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story.lead_photo.caption NWA Democrat-Gazette/ LYNN ATKINS Nancy Keesling, a yoga instructor at Riordan Hall in Bella Vista, gives a demonstration of chair yoga for the Christian Women's Connection meeting at Bella Vista Community Church.

A group that numbers as many as 75 women has been meeting quietly at a Bella Vista church each month to enjoy a catered breakfast and listen to an inspirational speaker. But that meeting is only the tip of the iceberg. The Christian Women's Connection is actually much more.

Most recently week, the inspirational speaker had some tips for women who hide their own insecurities and attempt to control too much, while the featured speaker shared how yoga can make you a better Christian. That was at the monthly gathering of the entire group at Community Church in Bella Vista. Smaller gatherings take place each month as well.

Christian Women’s

Connection of BV

When: 9-10:30 a.m. Dec. 10 (the second Tuesday of each month)

Where: Bella Vista Community Church, 75 Lancashire Blvd.

Cost: $10 for an “all-American breakfast”

Information: Email icbm68@gmail.com

FYI: The Bella Vista Women’s Chorus will be featured, along with speaker Kristi Wolf Norris of the Kiowa Tribe.

Christian Women's Connection is part of Stonecroft Ministries, which began as Christian Business Women's Council of America in the 1930s. In 1949, it was opened to homemakers as well. The national headquarters is in Kansas City, Kan. According to its website, stonecroft.org, there are about 600 smaller clubs.

Locally, there are Bible studies where small groups learn together, a prayer meeting, and a day dedicated to crafting decorations for the big meeting. Not only are members learning, but they are also making friends and sharing burdens.

It's an ecumenical program, so members of any church are welcome to attend.

Dorothy Nigro, a member of the planning committee, introduced her friend Kris Driskill to the group as a "former director of the universe."

Driskill's story touched some familiar chords in the audience.

She married young, and her primary goal in life was to be a perfect homemaker, but that never really worked out, she said. No one knew about her insecurities, which she illustrated by telling the story of a childhood visit to an amusement park. She had been adopted, and her parents were a little older than the average parent. When they were too tired to go on rides with her, they encouraged her to continue riding by herself, but Driskill didn't enjoy those rides. What her parents didn't know was that she spent the entire time watching them, making sure they weren't planning to go away and abandon her.

It might have been those childhood insecurities that made her into a perfectionist when she married, or it may have been her natural hyperactive personality. But she has a clear memory of a crisis that changed her life.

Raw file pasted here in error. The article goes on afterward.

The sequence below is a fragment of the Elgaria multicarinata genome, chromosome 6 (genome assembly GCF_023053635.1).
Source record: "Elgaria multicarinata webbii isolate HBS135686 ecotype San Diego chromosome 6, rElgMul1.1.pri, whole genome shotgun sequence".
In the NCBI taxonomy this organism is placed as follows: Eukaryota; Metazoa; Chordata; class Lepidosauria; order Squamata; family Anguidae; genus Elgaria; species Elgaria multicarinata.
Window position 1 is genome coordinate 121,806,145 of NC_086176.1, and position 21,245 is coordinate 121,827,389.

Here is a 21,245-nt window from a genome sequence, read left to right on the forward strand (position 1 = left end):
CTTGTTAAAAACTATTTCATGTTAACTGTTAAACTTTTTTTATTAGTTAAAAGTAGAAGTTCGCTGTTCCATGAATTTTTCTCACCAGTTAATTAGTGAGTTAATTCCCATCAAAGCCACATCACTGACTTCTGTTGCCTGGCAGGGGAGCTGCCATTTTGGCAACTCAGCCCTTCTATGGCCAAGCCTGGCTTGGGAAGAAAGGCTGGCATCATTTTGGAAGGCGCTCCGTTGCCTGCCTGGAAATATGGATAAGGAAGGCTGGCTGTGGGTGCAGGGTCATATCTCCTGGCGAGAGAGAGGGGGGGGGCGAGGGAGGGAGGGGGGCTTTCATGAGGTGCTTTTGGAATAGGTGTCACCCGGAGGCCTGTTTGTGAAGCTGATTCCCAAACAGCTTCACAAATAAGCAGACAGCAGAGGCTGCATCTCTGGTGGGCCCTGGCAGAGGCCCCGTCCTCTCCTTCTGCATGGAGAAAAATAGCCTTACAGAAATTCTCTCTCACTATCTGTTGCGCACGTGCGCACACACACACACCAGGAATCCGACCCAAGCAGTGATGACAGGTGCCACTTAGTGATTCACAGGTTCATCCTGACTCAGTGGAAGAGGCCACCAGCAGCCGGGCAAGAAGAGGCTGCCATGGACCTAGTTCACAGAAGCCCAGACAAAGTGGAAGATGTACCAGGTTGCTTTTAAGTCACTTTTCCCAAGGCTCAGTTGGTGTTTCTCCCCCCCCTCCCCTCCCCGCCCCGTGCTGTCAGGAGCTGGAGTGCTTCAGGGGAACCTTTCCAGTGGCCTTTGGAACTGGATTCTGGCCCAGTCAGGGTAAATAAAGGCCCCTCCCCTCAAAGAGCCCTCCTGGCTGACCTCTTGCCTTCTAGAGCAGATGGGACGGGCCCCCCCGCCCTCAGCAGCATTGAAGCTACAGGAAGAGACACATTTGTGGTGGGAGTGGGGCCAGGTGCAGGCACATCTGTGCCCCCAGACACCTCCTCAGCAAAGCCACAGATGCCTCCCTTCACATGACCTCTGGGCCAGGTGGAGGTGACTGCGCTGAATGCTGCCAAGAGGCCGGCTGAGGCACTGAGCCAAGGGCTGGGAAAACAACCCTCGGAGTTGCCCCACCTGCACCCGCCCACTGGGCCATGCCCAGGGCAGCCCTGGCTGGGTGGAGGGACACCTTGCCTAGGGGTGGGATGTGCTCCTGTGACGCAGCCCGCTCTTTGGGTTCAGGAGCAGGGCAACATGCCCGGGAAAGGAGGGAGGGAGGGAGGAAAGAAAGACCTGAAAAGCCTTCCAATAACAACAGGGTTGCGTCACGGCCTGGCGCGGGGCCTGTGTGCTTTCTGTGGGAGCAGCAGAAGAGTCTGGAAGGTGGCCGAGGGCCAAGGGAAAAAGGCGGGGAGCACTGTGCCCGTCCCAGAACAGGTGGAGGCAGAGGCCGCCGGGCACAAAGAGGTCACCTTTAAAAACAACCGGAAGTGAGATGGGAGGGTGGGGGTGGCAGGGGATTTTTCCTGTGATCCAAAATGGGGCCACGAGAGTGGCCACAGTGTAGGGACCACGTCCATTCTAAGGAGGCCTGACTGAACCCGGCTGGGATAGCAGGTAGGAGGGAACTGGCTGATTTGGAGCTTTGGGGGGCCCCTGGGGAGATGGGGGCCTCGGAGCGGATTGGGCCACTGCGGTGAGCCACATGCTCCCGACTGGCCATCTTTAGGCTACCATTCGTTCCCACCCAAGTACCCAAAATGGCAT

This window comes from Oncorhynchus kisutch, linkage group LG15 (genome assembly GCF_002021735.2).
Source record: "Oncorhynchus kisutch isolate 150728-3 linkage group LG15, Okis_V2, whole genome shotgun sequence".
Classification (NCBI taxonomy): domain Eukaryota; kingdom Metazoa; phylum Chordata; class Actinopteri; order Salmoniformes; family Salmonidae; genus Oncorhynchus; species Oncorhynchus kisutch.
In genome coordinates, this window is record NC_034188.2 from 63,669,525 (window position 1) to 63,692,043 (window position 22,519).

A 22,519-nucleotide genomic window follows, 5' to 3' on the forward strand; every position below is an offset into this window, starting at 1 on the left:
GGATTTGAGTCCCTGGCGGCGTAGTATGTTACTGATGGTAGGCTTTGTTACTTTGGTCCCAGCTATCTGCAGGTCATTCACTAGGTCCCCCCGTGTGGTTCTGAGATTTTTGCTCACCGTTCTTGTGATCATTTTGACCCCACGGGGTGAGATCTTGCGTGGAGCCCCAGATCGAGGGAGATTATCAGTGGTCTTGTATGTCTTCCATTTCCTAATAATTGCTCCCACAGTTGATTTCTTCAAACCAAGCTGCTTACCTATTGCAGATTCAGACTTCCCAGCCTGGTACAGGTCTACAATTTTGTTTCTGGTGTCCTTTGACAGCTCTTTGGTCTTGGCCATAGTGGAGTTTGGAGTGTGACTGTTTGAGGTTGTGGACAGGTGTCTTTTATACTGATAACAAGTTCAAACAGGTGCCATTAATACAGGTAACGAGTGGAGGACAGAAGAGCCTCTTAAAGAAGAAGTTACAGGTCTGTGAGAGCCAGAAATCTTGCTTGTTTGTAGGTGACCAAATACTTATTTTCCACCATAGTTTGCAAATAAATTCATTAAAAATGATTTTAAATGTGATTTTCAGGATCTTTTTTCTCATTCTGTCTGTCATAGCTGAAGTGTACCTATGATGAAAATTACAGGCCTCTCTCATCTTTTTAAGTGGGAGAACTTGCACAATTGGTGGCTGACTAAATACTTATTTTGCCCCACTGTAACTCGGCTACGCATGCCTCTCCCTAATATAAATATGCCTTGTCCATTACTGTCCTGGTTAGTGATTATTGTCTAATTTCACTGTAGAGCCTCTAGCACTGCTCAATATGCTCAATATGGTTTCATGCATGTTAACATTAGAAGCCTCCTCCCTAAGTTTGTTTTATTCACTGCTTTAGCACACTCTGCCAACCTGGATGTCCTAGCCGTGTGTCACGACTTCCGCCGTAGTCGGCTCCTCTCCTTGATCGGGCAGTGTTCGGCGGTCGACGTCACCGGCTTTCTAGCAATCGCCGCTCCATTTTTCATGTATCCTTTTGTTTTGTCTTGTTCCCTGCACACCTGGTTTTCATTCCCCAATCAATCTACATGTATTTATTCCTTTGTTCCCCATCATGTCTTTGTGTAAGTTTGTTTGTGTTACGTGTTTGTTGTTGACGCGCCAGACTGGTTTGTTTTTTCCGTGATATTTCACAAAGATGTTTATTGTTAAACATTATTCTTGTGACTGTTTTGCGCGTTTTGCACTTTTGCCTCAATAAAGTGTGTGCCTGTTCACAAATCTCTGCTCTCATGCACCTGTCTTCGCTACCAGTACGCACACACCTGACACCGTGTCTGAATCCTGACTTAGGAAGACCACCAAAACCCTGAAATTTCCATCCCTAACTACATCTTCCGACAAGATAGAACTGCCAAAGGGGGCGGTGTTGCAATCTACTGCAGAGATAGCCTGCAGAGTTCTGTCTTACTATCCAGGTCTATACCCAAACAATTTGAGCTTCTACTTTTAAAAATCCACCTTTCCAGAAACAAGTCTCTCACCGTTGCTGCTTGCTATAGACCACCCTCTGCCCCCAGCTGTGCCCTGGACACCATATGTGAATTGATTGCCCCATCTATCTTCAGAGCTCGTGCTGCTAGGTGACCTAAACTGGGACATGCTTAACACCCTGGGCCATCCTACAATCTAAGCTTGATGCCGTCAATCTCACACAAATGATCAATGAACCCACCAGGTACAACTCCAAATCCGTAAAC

Her parents had "retired" to the Ozarks, where they were running a business. Driskill, with her husband and four children, was visiting when her father had a heart attack. The doctor was called and sent them on to Kansas City, where her father could be treated at a VA hospital. There was no one to drive him there except Driskill.

Arriving at the hospital, she was separated from her father and sent to wait in a small waiting room. She had a terrible toothache, and she found that the waiting room was completely empty. There was no one to talk to and no magazines. Even the television was broken. She was looking out the window trying to distract herself from worrying about her father when she remembered a speaker she had heard recently telling people to turn their problems over to God. She hadn't really paid much attention to the speaker, but alone in the waiting room, she decided to try it. She asked God to cure her toothache, and it worked. Her toothache simply went away.

"That Jesus thing is the only relationship in my life that helped me with my insecurities," she said. "God has things under control."

Not all prayers will be answered as definitively as her prayer for toothache relief, she said, but that's because people don't always realize why they must experience and learn from some bad experiences. If they place their faith in God, they will realize that he is the true "director of the universe."

The other speaker at the meeting also had advice. Nancy Keesling teaches yoga at Riordan Hall and wanted to share how yoga can calm the mind and help women accept God's help. She led the audience through several yoga-style stretches.

Next month the women will listen to Christmas music by the Bella Vista Women's Chorus and hear from a member of the Kiowa tribe.

For more information, contact Elaine Vatalaro at 479 418- 3043.

NAN Religion on 11/30/2019

Print Headline: Give it to God

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